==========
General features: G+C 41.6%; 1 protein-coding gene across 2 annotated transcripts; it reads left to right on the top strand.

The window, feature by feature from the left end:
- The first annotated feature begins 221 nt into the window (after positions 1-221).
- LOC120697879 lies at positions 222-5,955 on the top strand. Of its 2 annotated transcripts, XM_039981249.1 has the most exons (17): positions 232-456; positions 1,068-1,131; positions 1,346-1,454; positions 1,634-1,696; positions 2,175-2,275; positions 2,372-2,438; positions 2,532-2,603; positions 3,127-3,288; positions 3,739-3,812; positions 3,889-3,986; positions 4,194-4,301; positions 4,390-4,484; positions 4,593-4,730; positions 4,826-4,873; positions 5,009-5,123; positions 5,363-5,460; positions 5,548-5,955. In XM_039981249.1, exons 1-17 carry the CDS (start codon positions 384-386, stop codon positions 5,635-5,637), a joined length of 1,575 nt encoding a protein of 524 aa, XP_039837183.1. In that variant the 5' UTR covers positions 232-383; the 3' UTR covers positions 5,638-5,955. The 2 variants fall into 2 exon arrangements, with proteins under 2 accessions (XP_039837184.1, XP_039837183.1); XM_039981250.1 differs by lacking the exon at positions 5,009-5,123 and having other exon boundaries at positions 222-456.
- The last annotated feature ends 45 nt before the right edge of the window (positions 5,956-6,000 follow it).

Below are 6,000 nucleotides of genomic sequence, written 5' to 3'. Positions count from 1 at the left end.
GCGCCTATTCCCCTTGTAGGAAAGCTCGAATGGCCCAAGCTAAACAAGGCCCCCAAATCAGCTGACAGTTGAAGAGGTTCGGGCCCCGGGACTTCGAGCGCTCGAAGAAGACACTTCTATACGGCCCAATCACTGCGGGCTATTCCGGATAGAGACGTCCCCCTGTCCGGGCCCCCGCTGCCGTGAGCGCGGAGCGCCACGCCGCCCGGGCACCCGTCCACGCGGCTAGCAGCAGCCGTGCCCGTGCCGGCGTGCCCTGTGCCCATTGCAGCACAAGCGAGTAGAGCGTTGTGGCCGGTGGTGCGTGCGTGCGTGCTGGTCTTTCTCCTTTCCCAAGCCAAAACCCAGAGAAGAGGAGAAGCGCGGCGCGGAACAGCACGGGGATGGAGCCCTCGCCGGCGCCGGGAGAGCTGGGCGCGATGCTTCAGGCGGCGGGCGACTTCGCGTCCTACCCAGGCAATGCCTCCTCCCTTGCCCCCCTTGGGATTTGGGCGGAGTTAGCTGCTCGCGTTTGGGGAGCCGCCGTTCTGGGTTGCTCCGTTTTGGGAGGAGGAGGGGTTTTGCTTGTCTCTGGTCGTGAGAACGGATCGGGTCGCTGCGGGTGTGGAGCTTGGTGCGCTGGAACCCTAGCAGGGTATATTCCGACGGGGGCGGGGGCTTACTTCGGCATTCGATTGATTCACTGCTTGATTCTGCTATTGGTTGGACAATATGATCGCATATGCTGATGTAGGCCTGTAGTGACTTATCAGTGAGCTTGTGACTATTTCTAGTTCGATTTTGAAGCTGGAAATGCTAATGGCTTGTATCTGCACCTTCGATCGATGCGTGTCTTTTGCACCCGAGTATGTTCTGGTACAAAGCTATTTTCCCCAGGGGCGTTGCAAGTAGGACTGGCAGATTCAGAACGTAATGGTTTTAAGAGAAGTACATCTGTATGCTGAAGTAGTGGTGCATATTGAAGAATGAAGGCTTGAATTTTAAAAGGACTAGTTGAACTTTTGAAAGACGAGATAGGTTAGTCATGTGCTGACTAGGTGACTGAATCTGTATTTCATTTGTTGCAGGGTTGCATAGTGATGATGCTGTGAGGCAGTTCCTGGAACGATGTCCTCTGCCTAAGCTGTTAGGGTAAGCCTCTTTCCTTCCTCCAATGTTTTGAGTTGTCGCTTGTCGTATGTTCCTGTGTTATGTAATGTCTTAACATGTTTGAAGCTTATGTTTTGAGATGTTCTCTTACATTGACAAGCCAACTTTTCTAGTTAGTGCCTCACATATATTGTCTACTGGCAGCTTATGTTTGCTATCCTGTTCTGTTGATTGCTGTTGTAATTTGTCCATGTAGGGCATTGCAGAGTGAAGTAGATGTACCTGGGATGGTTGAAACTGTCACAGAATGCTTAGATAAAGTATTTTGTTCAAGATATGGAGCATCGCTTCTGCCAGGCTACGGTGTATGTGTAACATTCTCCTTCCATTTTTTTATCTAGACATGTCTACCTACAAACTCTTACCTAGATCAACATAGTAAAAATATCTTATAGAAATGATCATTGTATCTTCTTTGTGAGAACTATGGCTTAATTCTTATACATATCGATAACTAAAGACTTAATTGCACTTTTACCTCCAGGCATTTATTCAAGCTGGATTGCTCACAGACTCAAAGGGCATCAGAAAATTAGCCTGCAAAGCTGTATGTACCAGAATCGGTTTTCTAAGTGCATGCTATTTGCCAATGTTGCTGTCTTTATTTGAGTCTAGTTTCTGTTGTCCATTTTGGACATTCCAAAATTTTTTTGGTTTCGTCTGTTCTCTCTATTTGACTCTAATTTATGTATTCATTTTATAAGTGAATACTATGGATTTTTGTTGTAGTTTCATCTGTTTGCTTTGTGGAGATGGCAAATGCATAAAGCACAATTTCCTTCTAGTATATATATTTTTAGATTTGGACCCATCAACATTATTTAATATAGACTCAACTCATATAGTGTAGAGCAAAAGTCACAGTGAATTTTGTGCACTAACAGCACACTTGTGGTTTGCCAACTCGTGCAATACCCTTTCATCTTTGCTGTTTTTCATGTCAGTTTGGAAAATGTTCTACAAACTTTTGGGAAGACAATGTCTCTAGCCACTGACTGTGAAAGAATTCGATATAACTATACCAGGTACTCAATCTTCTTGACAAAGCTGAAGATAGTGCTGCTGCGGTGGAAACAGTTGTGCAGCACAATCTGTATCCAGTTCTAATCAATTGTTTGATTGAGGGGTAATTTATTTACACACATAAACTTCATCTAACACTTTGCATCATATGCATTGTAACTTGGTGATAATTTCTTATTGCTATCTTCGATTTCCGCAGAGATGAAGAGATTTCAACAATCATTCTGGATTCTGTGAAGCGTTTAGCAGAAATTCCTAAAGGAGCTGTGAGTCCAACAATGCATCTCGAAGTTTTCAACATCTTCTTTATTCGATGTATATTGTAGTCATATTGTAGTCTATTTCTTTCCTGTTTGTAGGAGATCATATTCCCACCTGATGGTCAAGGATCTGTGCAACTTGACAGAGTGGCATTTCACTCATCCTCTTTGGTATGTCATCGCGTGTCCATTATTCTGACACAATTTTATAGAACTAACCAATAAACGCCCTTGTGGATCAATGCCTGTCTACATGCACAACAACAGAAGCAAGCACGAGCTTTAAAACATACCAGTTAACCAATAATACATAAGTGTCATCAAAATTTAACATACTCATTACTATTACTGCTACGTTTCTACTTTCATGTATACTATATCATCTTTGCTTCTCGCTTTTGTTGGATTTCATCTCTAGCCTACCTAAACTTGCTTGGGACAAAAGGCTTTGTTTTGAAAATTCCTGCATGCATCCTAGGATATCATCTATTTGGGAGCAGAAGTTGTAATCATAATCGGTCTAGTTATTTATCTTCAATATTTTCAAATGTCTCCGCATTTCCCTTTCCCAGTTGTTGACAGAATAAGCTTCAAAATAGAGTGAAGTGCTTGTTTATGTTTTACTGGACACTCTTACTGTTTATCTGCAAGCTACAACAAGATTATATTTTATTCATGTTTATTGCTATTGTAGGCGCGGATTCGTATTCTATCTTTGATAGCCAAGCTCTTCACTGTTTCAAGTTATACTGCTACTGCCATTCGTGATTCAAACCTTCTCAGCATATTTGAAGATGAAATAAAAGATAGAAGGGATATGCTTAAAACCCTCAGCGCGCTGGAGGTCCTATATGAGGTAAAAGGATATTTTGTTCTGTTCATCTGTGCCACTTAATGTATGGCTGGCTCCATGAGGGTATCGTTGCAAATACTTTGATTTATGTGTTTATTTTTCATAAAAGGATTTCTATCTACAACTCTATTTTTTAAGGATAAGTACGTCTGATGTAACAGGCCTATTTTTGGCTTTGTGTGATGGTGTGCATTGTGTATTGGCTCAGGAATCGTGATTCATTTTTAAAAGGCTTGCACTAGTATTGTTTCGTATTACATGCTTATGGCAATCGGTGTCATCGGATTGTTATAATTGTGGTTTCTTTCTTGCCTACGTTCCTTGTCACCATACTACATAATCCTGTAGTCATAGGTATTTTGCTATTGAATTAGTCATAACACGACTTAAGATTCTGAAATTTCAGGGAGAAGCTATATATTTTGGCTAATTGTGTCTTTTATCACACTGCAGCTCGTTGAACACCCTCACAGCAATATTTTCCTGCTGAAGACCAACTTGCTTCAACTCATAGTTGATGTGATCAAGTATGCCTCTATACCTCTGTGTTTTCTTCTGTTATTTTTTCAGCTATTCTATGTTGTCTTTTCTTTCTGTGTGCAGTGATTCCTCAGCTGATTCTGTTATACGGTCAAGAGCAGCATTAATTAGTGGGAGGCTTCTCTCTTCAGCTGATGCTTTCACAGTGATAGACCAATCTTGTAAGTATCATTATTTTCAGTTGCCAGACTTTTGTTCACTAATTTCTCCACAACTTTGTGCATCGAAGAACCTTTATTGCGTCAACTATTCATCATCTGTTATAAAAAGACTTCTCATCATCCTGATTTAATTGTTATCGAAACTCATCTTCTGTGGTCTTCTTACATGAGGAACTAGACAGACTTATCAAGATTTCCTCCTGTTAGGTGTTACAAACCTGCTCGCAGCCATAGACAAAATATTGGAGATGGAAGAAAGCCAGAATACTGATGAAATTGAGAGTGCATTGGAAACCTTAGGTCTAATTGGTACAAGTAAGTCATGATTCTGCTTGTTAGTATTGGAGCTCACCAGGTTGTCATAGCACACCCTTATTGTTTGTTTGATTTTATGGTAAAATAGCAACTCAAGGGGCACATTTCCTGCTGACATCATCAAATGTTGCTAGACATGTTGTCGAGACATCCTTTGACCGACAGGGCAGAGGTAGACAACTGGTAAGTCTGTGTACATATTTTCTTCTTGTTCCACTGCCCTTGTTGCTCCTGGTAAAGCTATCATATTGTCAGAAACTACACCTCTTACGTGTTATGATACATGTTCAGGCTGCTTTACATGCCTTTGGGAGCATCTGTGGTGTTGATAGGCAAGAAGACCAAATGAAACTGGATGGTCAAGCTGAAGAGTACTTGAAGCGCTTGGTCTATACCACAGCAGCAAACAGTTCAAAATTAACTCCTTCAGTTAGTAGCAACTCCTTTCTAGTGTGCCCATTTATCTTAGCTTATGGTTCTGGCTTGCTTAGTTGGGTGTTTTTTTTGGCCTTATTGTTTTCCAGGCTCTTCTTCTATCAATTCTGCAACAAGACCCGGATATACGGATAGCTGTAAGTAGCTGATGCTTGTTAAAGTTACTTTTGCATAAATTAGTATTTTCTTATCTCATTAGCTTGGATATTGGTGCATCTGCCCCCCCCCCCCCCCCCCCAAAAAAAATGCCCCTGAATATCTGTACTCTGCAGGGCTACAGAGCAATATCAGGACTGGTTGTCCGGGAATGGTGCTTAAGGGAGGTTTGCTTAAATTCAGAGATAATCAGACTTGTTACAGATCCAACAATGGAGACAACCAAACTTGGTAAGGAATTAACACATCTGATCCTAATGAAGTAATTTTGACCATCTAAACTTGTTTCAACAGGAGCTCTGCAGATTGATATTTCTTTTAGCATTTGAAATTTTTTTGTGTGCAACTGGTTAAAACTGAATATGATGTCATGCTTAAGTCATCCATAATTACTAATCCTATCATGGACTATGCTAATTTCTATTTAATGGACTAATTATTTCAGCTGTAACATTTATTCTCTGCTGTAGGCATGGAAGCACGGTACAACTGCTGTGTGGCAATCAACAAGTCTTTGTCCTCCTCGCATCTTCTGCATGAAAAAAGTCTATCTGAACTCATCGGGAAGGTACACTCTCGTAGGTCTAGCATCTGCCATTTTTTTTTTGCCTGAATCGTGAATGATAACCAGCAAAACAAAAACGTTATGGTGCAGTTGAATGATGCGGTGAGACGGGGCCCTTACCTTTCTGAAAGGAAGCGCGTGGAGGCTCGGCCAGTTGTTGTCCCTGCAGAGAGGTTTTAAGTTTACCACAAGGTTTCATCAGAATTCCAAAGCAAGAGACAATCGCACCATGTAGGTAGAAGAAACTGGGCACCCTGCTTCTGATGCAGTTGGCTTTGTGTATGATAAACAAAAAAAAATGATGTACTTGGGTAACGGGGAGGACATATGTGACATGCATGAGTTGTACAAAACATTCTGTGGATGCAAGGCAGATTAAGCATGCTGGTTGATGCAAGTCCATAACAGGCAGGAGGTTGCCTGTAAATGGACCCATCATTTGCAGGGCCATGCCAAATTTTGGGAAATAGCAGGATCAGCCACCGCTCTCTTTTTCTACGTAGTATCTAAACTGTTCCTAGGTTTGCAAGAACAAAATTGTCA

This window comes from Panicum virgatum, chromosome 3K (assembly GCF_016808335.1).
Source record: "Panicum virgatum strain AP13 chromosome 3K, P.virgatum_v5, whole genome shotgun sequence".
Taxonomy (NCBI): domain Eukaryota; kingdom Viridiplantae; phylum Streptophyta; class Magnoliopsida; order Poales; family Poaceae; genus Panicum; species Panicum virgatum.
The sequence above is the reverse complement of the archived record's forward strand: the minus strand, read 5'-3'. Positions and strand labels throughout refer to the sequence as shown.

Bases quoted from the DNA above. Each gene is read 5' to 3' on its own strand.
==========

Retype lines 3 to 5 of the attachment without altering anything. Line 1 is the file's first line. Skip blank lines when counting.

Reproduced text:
- The first annotated feature begins 221 nt into the window (after positions 1-221).
- LOC120697879 lies at positions 222-5,955 on the top strand. Of its 2 annotated transcripts, XM_039981249.1 has the most exons (17): positions 232-456; positions 1,068-1,131; positions 1,346-1,454; positions 1,634-1,696; positions 2,175-2,275; positions 2,372-2,438; positions 2,532-2,603; positions 3,127-3,288; positions 3,739-3,812; positions 3,889-3,986; positions 4,194-4,301; positions 4,390-4,484; positions 4,593-4,730; positions 4,826-4,873; positions 5,009-5,123; positions 5,363-5,460; positions 5,548-5,955. In XM_039981249.1, exons 1-17 carry the CDS (start codon positions 384-386, stop codon positions 5,635-5,637), a joined length of 1,575 nt encoding a protein of 524 aa, XP_039837183.1. In that variant the 5' UTR covers positions 232-383; the 3' UTR covers positions 5,638-5,955. The 2 variants fall into 2 exon arrangements, with proteins under 2 accessions (XP_039837184.1, XP_039837183.1); XM_039981250.1 differs by lacking the exon at positions 5,009-5,123 and having other exon boundaries at positions 222-456.
- The last annotated feature ends 45 nt before the right edge of the window (positions 5,956-6,000 follow it).